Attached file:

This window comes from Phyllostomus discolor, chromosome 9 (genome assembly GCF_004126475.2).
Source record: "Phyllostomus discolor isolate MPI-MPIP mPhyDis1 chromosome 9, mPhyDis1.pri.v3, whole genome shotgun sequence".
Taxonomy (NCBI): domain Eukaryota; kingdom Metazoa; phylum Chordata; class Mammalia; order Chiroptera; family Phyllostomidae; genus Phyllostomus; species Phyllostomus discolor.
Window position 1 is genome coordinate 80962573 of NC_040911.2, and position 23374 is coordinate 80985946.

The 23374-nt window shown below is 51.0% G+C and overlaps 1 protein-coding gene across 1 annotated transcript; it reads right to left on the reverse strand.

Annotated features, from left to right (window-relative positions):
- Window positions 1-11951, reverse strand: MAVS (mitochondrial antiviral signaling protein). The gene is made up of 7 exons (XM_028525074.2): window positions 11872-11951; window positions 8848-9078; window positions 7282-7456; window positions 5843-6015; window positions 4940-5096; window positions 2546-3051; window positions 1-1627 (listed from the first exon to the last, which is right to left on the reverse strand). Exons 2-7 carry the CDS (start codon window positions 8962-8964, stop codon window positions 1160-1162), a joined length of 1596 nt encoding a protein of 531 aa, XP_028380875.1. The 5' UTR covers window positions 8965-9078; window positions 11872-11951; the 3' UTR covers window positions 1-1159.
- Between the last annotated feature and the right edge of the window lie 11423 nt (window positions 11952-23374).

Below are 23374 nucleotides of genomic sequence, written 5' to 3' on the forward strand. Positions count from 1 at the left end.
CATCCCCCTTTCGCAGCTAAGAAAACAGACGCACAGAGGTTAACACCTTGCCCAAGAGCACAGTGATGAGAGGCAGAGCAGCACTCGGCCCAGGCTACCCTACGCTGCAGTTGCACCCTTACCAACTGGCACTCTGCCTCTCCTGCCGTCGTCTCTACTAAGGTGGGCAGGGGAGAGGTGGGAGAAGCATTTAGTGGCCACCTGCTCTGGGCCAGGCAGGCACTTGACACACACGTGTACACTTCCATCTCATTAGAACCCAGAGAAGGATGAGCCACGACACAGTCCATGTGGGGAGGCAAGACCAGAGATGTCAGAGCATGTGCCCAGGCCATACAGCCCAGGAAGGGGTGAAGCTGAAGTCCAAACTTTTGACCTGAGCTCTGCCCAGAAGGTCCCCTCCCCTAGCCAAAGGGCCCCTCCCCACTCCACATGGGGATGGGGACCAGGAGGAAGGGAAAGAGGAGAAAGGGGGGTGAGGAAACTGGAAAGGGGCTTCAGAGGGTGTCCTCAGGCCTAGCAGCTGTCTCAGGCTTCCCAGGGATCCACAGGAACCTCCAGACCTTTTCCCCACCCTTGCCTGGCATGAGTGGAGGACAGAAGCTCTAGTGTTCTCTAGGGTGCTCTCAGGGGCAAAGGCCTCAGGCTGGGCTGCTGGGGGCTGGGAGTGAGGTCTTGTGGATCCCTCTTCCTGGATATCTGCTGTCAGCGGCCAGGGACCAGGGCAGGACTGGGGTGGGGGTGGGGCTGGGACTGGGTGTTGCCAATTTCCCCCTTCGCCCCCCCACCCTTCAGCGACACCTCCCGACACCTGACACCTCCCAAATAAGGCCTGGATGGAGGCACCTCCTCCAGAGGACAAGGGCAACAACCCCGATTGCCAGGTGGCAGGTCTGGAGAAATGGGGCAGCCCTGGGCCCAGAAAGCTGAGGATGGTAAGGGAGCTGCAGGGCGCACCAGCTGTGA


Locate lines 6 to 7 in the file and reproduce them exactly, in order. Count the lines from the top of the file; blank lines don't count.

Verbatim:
Annotated features, from left to right (window-relative positions):
- Window positions 1-11951, reverse strand: MAVS (mitochondrial antiviral signaling protein). The gene is made up of 7 exons (XM_028525074.2): window positions 11872-11951; window positions 8848-9078; window positions 7282-7456; window positions 5843-6015; window positions 4940-5096; window positions 2546-3051; window positions 1-1627 (listed from the first exon to the last, which is right to left on the reverse strand). Exons 2-7 carry the CDS (start codon window positions 8962-8964, stop codon window positions 1160-1162), a joined length of 1596 nt encoding a protein of 531 aa, XP_028380875.1. The 5' UTR covers window positions 8965-9078; window positions 11872-11951; the 3' UTR covers window positions 1-1159.